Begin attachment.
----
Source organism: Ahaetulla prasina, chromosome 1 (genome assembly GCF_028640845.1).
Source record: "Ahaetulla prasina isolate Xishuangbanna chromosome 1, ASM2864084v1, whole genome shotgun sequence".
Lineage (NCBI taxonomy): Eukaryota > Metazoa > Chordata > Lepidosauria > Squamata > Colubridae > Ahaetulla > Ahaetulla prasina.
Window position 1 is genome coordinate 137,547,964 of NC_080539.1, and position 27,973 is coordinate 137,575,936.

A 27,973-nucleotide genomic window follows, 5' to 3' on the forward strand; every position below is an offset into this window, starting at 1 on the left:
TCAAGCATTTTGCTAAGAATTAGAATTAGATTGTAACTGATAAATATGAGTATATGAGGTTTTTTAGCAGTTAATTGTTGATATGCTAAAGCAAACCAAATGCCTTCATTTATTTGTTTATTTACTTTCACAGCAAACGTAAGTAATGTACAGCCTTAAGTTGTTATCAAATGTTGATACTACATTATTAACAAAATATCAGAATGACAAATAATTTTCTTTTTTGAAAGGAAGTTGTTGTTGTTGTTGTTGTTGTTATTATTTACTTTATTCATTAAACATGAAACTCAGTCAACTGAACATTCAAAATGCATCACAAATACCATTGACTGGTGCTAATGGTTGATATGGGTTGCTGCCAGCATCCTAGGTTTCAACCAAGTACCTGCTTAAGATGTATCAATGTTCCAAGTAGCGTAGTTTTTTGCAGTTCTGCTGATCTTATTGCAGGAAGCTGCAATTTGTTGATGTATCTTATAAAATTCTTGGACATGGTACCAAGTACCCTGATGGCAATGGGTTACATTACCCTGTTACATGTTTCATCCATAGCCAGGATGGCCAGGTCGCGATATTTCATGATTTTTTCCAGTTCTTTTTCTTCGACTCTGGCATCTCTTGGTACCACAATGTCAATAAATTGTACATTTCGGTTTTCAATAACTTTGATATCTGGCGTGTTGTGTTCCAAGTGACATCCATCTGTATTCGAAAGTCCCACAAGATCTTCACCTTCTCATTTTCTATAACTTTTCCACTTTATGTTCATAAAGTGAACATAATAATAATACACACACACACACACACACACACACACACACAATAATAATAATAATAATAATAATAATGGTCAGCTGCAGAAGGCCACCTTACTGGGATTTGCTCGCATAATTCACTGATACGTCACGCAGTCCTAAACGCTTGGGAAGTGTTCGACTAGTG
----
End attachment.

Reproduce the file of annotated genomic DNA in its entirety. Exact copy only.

Source organism: Ahaetulla prasina, chromosome 1 (genome assembly GCF_028640845.1).
Source record: "Ahaetulla prasina isolate Xishuangbanna chromosome 1, ASM2864084v1, whole genome shotgun sequence".
Lineage (NCBI taxonomy): Eukaryota > Metazoa > Chordata > Lepidosauria > Squamata > Colubridae > Ahaetulla > Ahaetulla prasina.
Window position 1 is genome coordinate 137,547,964 of NC_080539.1, and position 27,973 is coordinate 137,575,936.

A 27,973-nucleotide genomic window follows, 5' to 3' on the forward strand; every position below is an offset into this window, starting at 1 on the left:
TCAAGCATTTTGCTAAGAATTAGAATTAGATTGTAACTGATAAATATGAGTATATGAGGTTTTTTAGCAGTTAATTGTTGATATGCTAAAGCAAACCAAATGCCTTCATTTATTTGTTTATTTACTTTCACAGCAAACGTAAGTAATGTACAGCCTTAAGTTGTTATCAAATGTTGATACTACATTATTAACAAAATATCAGAATGACAAATAATTTTCTTTTTTGAAAGGAAGTTGTTGTTGTTGTTGTTGTTGTTATTATTTACTTTATTCATTAAACATGAAACTCAGTCAACTGAACATTCAAAATGCATCACAAATACCATTGACTGGTGCTAATGGTTGATATGGGTTGCTGCCAGCATCCTAGGTTTCAACCAAGTACCTGCTTAAGATGTATCAATGTTCCAAGTAGCGTAGTTTTTTGCAGTTCTGCTGATCTTATTGCAGGAAGCTGCAATTTGTTGATGTATCTTATAAAATTCTTGGACATGGTACCAAGTACCCTGATGGCAATGGGTTACATTACCCTGTTACATGTTTCATCCATAGCCAGGATGGCCAGGTCGCGATATTTCATGATTTTTTCCAGTTCTTTTTCTTCGACTCTGGCATCTCTTGGTACCACAATGTCAATAAATTGTACATTTCGGTTTTCAATAACTTTGATATCTGGCGTGTTGTGTTCCAAGTGACATCCATCTGTATTCGAAAGTCCCACAAGATCTTCACCTTCTCATTTTCTATAACTTTTCCACTTTATGTTCATAAAGTGAACATAATAATAATACACACACACACACACACACACACACACACACAATAATAATAATAATAATAATAATAATGGTCAGCTGCAGAAGGCCACCTTACTGGGATTTGCTCGCATAATTCACTGATACGTCACGCAGTCCTAAACGCTTGGGAAGTGTTCGACTAGTG